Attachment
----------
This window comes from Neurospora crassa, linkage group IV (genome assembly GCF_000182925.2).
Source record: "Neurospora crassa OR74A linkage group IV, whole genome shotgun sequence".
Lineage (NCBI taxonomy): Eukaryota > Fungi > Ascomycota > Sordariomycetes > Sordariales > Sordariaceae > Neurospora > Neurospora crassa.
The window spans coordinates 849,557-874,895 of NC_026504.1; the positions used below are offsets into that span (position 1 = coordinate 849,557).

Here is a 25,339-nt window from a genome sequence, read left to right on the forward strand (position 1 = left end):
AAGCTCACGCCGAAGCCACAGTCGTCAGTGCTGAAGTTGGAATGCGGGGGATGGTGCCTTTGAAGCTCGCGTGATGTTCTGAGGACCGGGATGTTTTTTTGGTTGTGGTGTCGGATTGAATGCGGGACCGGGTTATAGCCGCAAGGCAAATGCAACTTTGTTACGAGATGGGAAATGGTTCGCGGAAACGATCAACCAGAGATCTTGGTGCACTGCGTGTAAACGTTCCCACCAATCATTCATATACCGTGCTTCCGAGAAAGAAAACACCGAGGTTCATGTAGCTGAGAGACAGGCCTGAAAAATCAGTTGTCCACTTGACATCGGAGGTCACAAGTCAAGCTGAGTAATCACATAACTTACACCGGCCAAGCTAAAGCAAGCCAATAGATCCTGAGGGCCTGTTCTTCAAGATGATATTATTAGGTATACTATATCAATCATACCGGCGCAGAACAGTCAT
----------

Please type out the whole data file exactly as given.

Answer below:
This window comes from Neurospora crassa, linkage group IV (genome assembly GCF_000182925.2).
Source record: "Neurospora crassa OR74A linkage group IV, whole genome shotgun sequence".
Lineage (NCBI taxonomy): Eukaryota > Fungi > Ascomycota > Sordariomycetes > Sordariales > Sordariaceae > Neurospora > Neurospora crassa.
The window spans coordinates 849,557-874,895 of NC_026504.1; the positions used below are offsets into that span (position 1 = coordinate 849,557).

Here is a 25,339-nt window from a genome sequence, read left to right on the forward strand (position 1 = left end):
AAGCTCACGCCGAAGCCACAGTCGTCAGTGCTGAAGTTGGAATGCGGGGGATGGTGCCTTTGAAGCTCGCGTGATGTTCTGAGGACCGGGATGTTTTTTTGGTTGTGGTGTCGGATTGAATGCGGGACCGGGTTATAGCCGCAAGGCAAATGCAACTTTGTTACGAGATGGGAAATGGTTCGCGGAAACGATCAACCAGAGATCTTGGTGCACTGCGTGTAAACGTTCCCACCAATCATTCATATACCGTGCTTCCGAGAAAGAAAACACCGAGGTTCATGTAGCTGAGAGACAGGCCTGAAAAATCAGTTGTCCACTTGACATCGGAGGTCACAAGTCAAGCTGAGTAATCACATAACTTACACCGGCCAAGCTAAAGCAAGCCAATAGATCCTGAGGGCCTGTTCTTCAAGATGATATTATTAGGTATACTATATCAATCATACCGGCGCAGAACAGTCAT